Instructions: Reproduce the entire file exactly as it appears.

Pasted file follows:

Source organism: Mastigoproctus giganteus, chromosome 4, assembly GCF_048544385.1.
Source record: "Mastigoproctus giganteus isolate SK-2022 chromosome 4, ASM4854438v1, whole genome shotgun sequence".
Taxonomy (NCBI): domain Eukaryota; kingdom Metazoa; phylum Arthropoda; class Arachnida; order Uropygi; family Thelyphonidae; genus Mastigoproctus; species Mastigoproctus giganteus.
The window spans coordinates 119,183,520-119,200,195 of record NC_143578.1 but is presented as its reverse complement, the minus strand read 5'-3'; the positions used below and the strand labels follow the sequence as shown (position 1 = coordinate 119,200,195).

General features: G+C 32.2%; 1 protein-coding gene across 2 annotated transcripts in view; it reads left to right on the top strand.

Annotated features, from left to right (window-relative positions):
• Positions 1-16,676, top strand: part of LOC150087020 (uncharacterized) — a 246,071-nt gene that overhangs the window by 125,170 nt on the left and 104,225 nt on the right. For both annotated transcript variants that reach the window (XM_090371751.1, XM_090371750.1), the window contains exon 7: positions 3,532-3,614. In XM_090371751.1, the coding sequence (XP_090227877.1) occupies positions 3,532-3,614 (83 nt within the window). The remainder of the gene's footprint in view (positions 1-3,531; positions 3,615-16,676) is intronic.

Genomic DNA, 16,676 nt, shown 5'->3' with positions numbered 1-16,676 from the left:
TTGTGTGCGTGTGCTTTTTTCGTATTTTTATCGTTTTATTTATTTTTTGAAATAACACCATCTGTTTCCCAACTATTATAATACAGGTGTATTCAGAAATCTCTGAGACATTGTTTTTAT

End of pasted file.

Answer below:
Source organism: Mastigoproctus giganteus, chromosome 4, assembly GCF_048544385.1.
Source record: "Mastigoproctus giganteus isolate SK-2022 chromosome 4, ASM4854438v1, whole genome shotgun sequence".
Taxonomy (NCBI): domain Eukaryota; kingdom Metazoa; phylum Arthropoda; class Arachnida; order Uropygi; family Thelyphonidae; genus Mastigoproctus; species Mastigoproctus giganteus.
The window spans coordinates 119,183,520-119,200,195 of record NC_143578.1 but is presented as its reverse complement, the minus strand read 5'-3'; the positions used below and the strand labels follow the sequence as shown (position 1 = coordinate 119,200,195).

General features: G+C 32.2%; 1 protein-coding gene across 2 annotated transcripts in view; it reads left to right on the top strand.

Annotated features, from left to right (window-relative positions):
• Positions 1-16,676, top strand: part of LOC150087020 (uncharacterized) — a 246,071-nt gene that overhangs the window by 125,170 nt on the left and 104,225 nt on the right. For both annotated transcript variants that reach the window (XM_090371751.1, XM_090371750.1), the window contains exon 7: positions 3,532-3,614. In XM_090371751.1, the coding sequence (XP_090227877.1) occupies positions 3,532-3,614 (83 nt within the window). The remainder of the gene's footprint in view (positions 1-3,531; positions 3,615-16,676) is intronic.

Genomic DNA, 16,676 nt, shown 5'->3' with positions numbered 1-16,676 from the left:
TTGTGTGCGTGTGCTTTTTTCGTATTTTTATCGTTTTATTTATTTTTTGAAATAACACCATCTGTTTCCCAACTATTATAATACAGGTGTATTCAGAAATCTCTGAGACATTGTTTTTAT